The present invention also provides a method for modulating selected neurochemical levels in the central and/or peripheral nervous system of an individual. A sensor, capable of detecting the levels (or changes in levels) of extracellular concentrations of a neurochemical, is placed in a region of the central and/or peripheral nervous system of an individual. The sensor is directly or indirectly connected to a control module which can determine if the amount of neurochemical measured using the sensor is different from a desired amount. Levels of neurochemicals are measured, and a difference, if any, in the level of neurochemical relative to a desired amount is detected. Upon detection of a difference in the level of neurochemical relative to the desired amount, a signal indicative thereof is sent from the control module to a stimulation module. A stimulation electrode, directly or indirectly connected to a stimulation module, is placed in or on the central and/or peripheral nervous system of the individual. Electrical stimulation is generated by the stimulation module and transmitted to the central and/or peripheral nervous system of the individual by way of the stimulation electrode.
Using the methods outlined above, the present invention also features a method for treatment of neurological and psychiatric disorders such as Parkinson's disease, tremor, epilepsy, and depression in which DBS has been shown to be efficacious (see e.g., Diamond and Jankovic, J Neurol Neurosurg Psychiatry, 76:1188-1193, 2005; Benabid, Cur. Opin. Neurobio. 13: 696-706, 2003; Vonck et al., Epilepsia. 46 Suppl 5:98-99, 2005; Mayberg et al., Neuron, 45:651-660, 2005). This may also include other psychiatric and psychological disorders such as bipolar disorder, obesity, anxiety, drug abuse, post traumatic stress disorder, and schizophrenia.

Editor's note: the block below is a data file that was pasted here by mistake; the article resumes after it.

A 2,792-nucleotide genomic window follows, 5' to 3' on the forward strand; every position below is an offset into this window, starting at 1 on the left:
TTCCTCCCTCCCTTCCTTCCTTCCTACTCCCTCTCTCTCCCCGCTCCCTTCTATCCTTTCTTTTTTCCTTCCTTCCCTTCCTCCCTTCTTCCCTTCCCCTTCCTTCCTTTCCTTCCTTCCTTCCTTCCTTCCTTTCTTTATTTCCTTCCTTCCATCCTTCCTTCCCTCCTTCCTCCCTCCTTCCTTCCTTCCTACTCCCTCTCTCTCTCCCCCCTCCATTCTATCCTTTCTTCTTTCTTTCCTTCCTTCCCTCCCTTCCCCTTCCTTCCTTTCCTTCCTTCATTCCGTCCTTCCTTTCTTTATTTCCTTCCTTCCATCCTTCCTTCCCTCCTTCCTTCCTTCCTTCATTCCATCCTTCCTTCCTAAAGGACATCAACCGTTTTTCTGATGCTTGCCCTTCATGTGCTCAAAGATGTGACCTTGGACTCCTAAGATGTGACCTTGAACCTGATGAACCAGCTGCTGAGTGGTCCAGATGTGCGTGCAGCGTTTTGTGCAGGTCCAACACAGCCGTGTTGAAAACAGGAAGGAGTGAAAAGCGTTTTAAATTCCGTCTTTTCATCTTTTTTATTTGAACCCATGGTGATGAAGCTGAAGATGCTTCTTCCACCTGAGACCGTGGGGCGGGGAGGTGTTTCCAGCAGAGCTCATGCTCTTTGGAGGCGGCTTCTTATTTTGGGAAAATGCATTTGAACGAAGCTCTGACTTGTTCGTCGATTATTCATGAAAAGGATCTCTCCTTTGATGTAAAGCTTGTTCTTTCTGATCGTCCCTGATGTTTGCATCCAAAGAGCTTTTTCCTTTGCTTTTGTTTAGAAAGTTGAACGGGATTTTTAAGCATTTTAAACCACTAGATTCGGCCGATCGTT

The sensor useful in these methods can be any electrochemical sensor, such as but not limited to a carbon fiber electrode or other electrochemical sensors known in the art.
Other suitable sensors may be used, provided that they are able to detect extracellular levels of neurochemical in the central and peripheral nervous system. Sensors and electronic circuitry may be adapted to perform constant-potential amperometry, fast-scan cyclic voltammetry, high-speed chronoamperometry, differential normal-pulse voltammetry, or any number of electroanalytical techniques. The sensor and stimulation electrode may be placed in the same region or different regions of the individual's central and/or peripheral nervous system. In any of the embodiments of the invention, the stimulation electrode and neurochemical sensor may be present on a single probe.
The stimulation electrode may be a single electrode, or a plurality of electrodes, provided that each of the plurality of electrodes is directly or indirectly connected to the control module. The neurochemical sensor may also be a single sensor, or plurality of sensors and may be placed in any region of human nervous system in which the level of neurochemical is to be measured, including, but not limited to the central and peripheral nervous system.
The sensor may be adapted to measure the release and/or electrolysis (e.g., oxidation or reduction) of endogenous brain chemicals such as neurotransmitters and/or neuromodulators and neuroregulators including, but not limited to dopamine, acetylcholine, glutamtate, norepinephrine, epinephrine, serotonin, and their precursors and metabolites (e.g., L-DOPA and DOPAC, respectively). The sensor may also be adapted to measure the presence or activity of exogenous chemicals introduced to the central and peripheral nervous system.